GrassrootsHealth promotes health change through research. There are many research articles which conclude that vitamin D levels above 60 ng/ml (150 nmol/L) may significantly reduce your chance of getting breast cancer. Read about some of the research here.
After you have decided to use vitamin D to prevent breast cancer and a whole slew of other diseases, here are your three easy steps:
Why is this important? Because GrassrootsHealth has found, through our D*action members, that there is a big difference in how different bodies react to vitamin D.
What does this mean?
This means that two people, both taking the same amount of vitamin D each day, could have vastly different vitamin D levels. Believe me, if there was a certain amount that was both safe and would achieve recommended levels – that would be the answer. Unfortunately, there is not. Some people only need 2,000 IU/day and others need 18,000 IU/day to get to the same level!
The idea of testing was one of the first agreed upon goals from our panel of 48 scientists. From their research and studies, they knew there was no ideal supplement amount, and it certainly wasn’t the paltry 400 IU or 1,000 IU being thrown around on a number of public web sites.
While GrassrootsHealth trusted the 48 scientists (and really if you can get 48 people to agree on anything you have success) we set out to demonstrate, through research, that achieving blood levels in the range of 40-60 ng/ml (100-150 nmol/L) might decrease overall disease. It had never been truly tested and analyzed. We started D*action, a mechanism to test vitamin D levels at home, provide feedback/education for participants, collect data, AND report on outcomes.
Our data is from over 10,000 individuals who have tested and reported on their supplementation, food, weight, diseases, and overall health. We used this data to publish a paper in AntiCancer Research. The paper concluded that there is a vitamin D response curve that can be used to approximate vitamin D level by supplement amount, but that at any one point there is wide variability. (Simple explanation here)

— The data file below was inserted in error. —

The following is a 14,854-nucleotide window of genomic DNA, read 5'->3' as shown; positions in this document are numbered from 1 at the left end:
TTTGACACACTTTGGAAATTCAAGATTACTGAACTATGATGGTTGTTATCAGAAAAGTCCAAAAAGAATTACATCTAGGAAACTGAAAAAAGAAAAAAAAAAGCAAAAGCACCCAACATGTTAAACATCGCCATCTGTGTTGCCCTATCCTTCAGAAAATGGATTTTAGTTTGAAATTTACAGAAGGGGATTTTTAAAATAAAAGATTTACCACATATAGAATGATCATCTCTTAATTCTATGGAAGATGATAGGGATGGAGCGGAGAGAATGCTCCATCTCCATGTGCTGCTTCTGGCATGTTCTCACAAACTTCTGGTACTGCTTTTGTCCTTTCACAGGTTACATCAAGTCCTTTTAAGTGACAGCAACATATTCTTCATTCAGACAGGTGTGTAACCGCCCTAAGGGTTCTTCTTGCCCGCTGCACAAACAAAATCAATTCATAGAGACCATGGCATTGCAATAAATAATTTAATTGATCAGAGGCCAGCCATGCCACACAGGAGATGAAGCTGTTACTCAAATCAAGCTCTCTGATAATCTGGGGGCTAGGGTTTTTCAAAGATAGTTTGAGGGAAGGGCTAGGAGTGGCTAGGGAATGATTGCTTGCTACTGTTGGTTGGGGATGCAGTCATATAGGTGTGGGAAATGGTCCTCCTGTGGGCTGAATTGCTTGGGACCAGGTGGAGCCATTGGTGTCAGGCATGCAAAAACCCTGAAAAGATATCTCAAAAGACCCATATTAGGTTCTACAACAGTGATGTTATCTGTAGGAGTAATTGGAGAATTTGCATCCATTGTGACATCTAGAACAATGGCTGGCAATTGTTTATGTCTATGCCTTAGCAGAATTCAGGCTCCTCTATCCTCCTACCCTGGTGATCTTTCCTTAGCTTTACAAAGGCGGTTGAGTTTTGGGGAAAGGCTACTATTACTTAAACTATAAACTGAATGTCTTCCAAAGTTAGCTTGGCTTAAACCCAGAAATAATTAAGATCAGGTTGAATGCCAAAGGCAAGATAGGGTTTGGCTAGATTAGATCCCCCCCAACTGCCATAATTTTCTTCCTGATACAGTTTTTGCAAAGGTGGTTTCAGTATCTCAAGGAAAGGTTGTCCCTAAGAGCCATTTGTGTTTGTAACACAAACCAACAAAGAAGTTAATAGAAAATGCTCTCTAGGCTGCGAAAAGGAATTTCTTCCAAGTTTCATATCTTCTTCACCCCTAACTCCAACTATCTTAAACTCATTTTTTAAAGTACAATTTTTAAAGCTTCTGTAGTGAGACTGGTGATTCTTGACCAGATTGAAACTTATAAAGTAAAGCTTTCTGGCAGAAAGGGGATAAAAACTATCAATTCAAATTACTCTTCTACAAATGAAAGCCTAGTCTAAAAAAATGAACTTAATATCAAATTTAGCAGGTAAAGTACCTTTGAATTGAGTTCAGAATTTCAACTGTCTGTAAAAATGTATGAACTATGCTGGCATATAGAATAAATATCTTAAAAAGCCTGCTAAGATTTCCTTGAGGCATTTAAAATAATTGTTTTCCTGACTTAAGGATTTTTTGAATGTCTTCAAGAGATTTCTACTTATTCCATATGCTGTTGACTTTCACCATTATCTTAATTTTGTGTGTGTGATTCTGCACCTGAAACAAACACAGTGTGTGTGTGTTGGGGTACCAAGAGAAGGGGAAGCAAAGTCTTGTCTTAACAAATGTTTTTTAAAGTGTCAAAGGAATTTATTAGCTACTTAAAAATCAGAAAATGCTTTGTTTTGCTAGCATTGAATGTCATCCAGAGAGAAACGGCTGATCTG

Get the exact number and know your target number.
Recent research has shown a serum level of 60 ng/ml helped prevent 80% of breast cancer (vs the 20 ng/ml commonly recommended). Your doctor will likely say this is excessive. They will worry you will become hypercalcemic (what?!?!?!). That sounds serious! We will show you throughout Breast Cancer Prevention Month that this is the magic number; not 20 ng/ml (50 nmol/L) or 30 ng/ml (75 nmol/L), the numbers most doctors learned in medical school.
AND you need a number! If you test with your doctor, please learn more if they tell you, “Your vitamin D level is fine.” Get the number. It will be in nanograms per milliliter (ng/ml) in the United States, or nanomoles per liter (nmol/L) in most other countries.
Since the average vitamin D level for women in the US is about 29 ng/ml (72 nmol/L), let’s assume you are below 60 ng/ml at your first test. Use our vitamin D calculator to figure out how much intake you might need per day to get to 60 ng/ml if that is what you choose to do.
Another important point is that whatever regimen you choose, do it daily. You need daily vitamin D to really elicit change to the body for disease prevention. Please read this blog and the referenced scientific paper about daily dosing.
Test again in 3-6 months
Vitamin D levels don’t change over-night. You can think of it like a diet. Just because you go on a diet, doesn’t mean you will lose 20 pounds that first week. You can get on that scale daily or weekly, but it will be over months that real change is made.
Scientists say it takes a minimum of two months for the change in vitamin D practice to take hold in your body, so that would be the minimum testing time. Twice a year is fine if you do not have a current medical situation.
GrassrootsHealth Breast Cancer Prevention Research Documents
Vitamin D Supplement Doses and Serum 25-Hydroxyvitamin D in the Range Associated with Cancer Prevention
Cedric F. Garland, Dr., PH, FACE
The Role of the Parent Compound Vitamin D with Respect to Metabolism and Function: Why Clinical Dose Intervals Can Affect Clinical Outcomes
Bruce W. Hollis and Carol L. Wagner
Journal of Clinical Endocrinology & Metabolism